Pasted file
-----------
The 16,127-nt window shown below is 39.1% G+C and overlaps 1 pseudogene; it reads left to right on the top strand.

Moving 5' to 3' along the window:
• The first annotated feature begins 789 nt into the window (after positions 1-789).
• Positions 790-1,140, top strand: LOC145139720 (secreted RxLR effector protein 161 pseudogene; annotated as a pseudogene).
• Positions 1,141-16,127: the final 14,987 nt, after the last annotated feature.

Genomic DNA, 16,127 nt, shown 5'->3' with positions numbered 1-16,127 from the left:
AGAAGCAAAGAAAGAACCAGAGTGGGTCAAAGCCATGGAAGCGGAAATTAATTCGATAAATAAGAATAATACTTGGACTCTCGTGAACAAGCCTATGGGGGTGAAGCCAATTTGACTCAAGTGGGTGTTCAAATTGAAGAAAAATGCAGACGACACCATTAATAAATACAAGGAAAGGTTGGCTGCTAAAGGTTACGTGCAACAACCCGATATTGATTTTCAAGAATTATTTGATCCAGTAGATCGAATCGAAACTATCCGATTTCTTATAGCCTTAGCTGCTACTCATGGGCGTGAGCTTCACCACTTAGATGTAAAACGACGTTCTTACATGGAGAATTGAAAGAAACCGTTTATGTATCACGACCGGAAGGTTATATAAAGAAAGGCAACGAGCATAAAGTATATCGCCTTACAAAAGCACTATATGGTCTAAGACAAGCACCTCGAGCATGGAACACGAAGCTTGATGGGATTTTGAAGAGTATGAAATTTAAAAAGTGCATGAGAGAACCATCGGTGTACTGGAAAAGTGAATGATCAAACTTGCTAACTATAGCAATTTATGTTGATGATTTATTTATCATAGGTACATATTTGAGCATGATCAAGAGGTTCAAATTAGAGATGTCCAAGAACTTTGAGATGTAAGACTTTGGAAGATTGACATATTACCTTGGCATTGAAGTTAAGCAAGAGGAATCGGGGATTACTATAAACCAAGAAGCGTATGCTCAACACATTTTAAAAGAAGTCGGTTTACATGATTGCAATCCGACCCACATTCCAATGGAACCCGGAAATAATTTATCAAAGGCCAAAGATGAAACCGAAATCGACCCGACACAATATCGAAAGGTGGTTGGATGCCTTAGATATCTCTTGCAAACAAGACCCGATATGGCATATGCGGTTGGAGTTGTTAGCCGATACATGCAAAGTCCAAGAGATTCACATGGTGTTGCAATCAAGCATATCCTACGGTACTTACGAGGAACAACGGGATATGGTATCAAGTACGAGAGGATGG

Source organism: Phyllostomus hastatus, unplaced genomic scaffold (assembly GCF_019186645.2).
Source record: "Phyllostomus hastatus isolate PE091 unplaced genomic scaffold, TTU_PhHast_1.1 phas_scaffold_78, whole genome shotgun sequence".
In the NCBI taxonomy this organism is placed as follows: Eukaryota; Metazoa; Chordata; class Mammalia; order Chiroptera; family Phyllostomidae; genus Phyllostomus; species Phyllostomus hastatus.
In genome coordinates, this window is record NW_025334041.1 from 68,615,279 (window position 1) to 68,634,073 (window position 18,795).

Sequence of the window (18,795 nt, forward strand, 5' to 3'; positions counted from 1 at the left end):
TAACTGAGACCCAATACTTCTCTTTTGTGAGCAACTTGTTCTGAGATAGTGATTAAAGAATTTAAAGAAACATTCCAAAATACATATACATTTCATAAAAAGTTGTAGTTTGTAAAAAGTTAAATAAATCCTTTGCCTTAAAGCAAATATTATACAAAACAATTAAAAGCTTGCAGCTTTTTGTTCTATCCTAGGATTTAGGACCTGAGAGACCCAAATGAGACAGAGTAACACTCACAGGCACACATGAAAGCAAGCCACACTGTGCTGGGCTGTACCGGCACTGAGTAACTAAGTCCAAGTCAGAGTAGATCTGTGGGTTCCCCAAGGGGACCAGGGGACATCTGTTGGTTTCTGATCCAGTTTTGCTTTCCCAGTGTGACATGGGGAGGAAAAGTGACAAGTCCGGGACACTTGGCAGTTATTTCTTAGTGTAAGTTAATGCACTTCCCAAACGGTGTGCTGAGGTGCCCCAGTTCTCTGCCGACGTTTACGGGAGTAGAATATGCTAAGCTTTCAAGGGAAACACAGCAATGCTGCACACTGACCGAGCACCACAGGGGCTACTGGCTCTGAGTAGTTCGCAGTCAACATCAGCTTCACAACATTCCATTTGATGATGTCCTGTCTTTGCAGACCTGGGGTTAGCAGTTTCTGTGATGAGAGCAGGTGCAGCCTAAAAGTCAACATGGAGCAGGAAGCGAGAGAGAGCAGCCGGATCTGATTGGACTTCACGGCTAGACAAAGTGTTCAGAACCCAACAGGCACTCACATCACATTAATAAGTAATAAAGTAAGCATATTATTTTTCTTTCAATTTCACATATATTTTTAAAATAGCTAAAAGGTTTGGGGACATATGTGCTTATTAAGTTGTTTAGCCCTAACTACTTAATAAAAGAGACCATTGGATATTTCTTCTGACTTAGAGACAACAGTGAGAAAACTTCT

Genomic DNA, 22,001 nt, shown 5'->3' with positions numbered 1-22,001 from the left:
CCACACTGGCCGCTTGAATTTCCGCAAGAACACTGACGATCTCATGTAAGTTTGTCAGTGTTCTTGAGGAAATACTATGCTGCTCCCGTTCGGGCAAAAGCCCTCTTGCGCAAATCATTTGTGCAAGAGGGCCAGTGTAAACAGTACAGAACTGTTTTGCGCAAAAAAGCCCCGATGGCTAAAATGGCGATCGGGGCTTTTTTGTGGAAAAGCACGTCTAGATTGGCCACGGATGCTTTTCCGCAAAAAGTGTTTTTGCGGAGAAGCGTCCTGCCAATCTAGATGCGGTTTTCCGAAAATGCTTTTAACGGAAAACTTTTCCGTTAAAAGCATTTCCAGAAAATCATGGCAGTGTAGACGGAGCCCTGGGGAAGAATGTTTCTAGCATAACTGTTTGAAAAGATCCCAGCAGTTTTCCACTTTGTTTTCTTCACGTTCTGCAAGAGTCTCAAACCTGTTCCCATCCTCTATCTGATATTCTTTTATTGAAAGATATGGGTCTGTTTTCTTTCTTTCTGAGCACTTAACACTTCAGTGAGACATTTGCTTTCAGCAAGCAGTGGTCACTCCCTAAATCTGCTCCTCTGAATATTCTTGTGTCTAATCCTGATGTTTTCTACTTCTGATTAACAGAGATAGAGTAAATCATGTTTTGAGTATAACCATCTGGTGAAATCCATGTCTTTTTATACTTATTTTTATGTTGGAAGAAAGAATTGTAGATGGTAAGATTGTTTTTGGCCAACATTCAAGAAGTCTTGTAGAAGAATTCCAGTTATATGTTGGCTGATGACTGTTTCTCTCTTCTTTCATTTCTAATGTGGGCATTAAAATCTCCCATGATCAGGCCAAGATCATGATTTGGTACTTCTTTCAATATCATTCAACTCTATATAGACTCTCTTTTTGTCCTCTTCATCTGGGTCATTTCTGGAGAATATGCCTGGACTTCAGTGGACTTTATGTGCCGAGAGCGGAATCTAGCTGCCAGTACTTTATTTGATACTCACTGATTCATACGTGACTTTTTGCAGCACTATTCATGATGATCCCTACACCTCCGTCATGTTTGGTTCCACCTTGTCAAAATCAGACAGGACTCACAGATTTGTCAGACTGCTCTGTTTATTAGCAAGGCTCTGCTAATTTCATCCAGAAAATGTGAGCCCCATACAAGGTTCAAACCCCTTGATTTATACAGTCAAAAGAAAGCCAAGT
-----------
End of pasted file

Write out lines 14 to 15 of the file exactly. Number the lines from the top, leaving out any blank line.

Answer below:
Genomic DNA, 22,001 nt, shown 5'->3' with positions numbered 1-22,001 from the left:
CCACACTGGCCGCTTGAATTTCCGCAAGAACACTGACGATCTCATGTAAGTTTGTCAGTGTTCTTGAGGAAATACTATGCTGCTCCCGTTCGGGCAAAAGCCCTCTTGCGCAAATCATTTGTGCAAGAGGGCCAGTGTAAACAGTACAGAACTGTTTTGCGCAAAAAAGCCCCGATGGCTAAAATGGCGATCGGGGCTTTTTTGTGGAAAAGCACGTCTAGATTGGCCACGGATGCTTTTCCGCAAAAAGTGTTTTTGCGGAGAAGCGTCCTGCCAATCTAGATGCGGTTTTCCGAAAATGCTTTTAACGGAAAACTTTTCCGTTAAAAGCATTTCCAGAAAATCATGGCAGTGTAGACGGAGCCCTGGGGAAGAATGTTTCTAGCATAACTGTTTGAAAAGATCCCAGCAGTTTTCCACTTTGTTTTCTTCACGTTCTGCAAGAGTCTCAAACCTGTTCCCATCCTCTATCTGATATTCTTTTATTGAAAGATATGGGTCTGTTTTCTTTCTTTCTGAGCACTTAACACTTCAGTGAGACATTTGCTTTCAGCAAGCAGTGGTCACTCCCTAAATCTGCTCCTCTGAATATTCTTGTGTCTAATCCTGATGTTTTCTACTTCTGATTAACAGAGATAGAGTAAATCATGTTTTGAGTATAACCATCTGGTGAAATCCATGTCTTTTTATACTTATTTTTATGTTGGAAGAAAGAATTGTAGATGGTAAGATTGTTTTTGGCCAACATTCAAGAAGTCTTGTAGAAGAATTCCAGTTATATGTTGGCTGATGACTGTTTCTCTCTTCTTTCATTTCTAATGTGGGCATTAAAATCTCCCATGATCAGGCCAAGATCATGATTTGGTACTTCTTTCAATATCATTCAACTCTATATAGACTCTCTTTTTGTCCTCTTCATCTGGGTCATTTCTGGAGAATATGCCTGGACTTCAGTGGACTTTATGTGCCGAGAGCGGAATCTAGCTGCCAGTACTTTATTTGATACTCACTGATTCATACGTGACTTTTTGCAGCACTATTCATGATGATCCCTACACCTCCGTCATGTTTGGTTCCACCTTGTCAAAATCAGACAGGACTCACAGATTTGTCAGACTGCTCTGTTTATTAGCAAGGCTCTGCTAATTTCATCCAGAAAATGTGAGCCCCATACAAGGTTCAAACCCCTTGATTTATACAGTCAAAAGAAAGCCAAGT